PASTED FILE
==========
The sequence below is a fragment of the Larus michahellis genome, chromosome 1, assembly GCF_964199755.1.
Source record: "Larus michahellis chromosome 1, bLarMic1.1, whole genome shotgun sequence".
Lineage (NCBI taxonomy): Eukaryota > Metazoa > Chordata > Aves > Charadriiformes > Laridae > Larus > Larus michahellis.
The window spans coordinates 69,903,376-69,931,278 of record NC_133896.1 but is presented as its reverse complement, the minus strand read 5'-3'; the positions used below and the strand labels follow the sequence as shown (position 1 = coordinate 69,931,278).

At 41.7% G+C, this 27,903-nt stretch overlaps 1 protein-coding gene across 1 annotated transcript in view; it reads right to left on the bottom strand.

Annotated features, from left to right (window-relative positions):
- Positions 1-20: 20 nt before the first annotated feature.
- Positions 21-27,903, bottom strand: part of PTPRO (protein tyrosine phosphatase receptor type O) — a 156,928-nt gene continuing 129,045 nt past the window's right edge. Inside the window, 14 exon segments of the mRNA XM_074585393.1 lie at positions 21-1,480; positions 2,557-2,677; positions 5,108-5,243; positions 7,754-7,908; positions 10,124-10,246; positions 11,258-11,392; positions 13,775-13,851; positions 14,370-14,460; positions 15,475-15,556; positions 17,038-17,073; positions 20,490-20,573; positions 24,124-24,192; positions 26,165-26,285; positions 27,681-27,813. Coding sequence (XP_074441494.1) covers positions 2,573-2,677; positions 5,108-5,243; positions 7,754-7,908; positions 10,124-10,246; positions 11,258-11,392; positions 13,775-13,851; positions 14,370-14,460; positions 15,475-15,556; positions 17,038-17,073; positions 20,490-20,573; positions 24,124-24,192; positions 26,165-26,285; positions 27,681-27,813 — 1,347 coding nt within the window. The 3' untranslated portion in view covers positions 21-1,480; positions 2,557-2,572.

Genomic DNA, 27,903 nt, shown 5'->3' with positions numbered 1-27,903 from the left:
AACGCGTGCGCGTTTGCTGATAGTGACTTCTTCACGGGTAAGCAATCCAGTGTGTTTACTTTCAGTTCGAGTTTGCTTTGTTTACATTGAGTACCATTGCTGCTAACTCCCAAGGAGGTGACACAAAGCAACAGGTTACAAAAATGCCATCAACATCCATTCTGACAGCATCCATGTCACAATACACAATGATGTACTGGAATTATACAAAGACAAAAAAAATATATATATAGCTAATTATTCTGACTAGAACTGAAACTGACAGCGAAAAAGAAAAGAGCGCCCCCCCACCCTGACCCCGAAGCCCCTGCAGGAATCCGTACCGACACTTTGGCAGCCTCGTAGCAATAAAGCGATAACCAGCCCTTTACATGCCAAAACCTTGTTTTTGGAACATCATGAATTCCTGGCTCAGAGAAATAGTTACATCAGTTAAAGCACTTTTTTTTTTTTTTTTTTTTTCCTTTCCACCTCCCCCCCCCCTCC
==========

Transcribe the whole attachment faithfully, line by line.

The sequence below is a fragment of the Larus michahellis genome, chromosome 1, assembly GCF_964199755.1.
Source record: "Larus michahellis chromosome 1, bLarMic1.1, whole genome shotgun sequence".
Lineage (NCBI taxonomy): Eukaryota > Metazoa > Chordata > Aves > Charadriiformes > Laridae > Larus > Larus michahellis.
The window spans coordinates 69,903,376-69,931,278 of record NC_133896.1 but is presented as its reverse complement, the minus strand read 5'-3'; the positions used below and the strand labels follow the sequence as shown (position 1 = coordinate 69,931,278).

At 41.7% G+C, this 27,903-nt stretch overlaps 1 protein-coding gene across 1 annotated transcript in view; it reads right to left on the bottom strand.

Annotated features, from left to right (window-relative positions):
- Positions 1-20: 20 nt before the first annotated feature.
- Positions 21-27,903, bottom strand: part of PTPRO (protein tyrosine phosphatase receptor type O) — a 156,928-nt gene continuing 129,045 nt past the window's right edge. Inside the window, 14 exon segments of the mRNA XM_074585393.1 lie at positions 21-1,480; positions 2,557-2,677; positions 5,108-5,243; positions 7,754-7,908; positions 10,124-10,246; positions 11,258-11,392; positions 13,775-13,851; positions 14,370-14,460; positions 15,475-15,556; positions 17,038-17,073; positions 20,490-20,573; positions 24,124-24,192; positions 26,165-26,285; positions 27,681-27,813. Coding sequence (XP_074441494.1) covers positions 2,573-2,677; positions 5,108-5,243; positions 7,754-7,908; positions 10,124-10,246; positions 11,258-11,392; positions 13,775-13,851; positions 14,370-14,460; positions 15,475-15,556; positions 17,038-17,073; positions 20,490-20,573; positions 24,124-24,192; positions 26,165-26,285; positions 27,681-27,813 — 1,347 coding nt within the window. The 3' untranslated portion in view covers positions 21-1,480; positions 2,557-2,572.

Genomic DNA, 27,903 nt, shown 5'->3' with positions numbered 1-27,903 from the left:
AACGCGTGCGCGTTTGCTGATAGTGACTTCTTCACGGGTAAGCAATCCAGTGTGTTTACTTTCAGTTCGAGTTTGCTTTGTTTACATTGAGTACCATTGCTGCTAACTCCCAAGGAGGTGACACAAAGCAACAGGTTACAAAAATGCCATCAACATCCATTCTGACAGCATCCATGTCACAATACACAATGATGTACTGGAATTATACAAAGACAAAAAAAATATATATATAGCTAATTATTCTGACTAGAACTGAAACTGACAGCGAAAAAGAAAAGAGCGCCCCCCCACCCTGACCCCGAAGCCCCTGCAGGAATCCGTACCGACACTTTGGCAGCCTCGTAGCAATAAAGCGATAACCAGCCCTTTACATGCCAAAACCTTGTTTTTGGAACATCATGAATTCCTGGCTCAGAGAAATAGTTACATCAGTTAAAGCACTTTTTTTTTTTTTTTTTTTTTCCTTTCCACCTCCCCCCCCCCTCC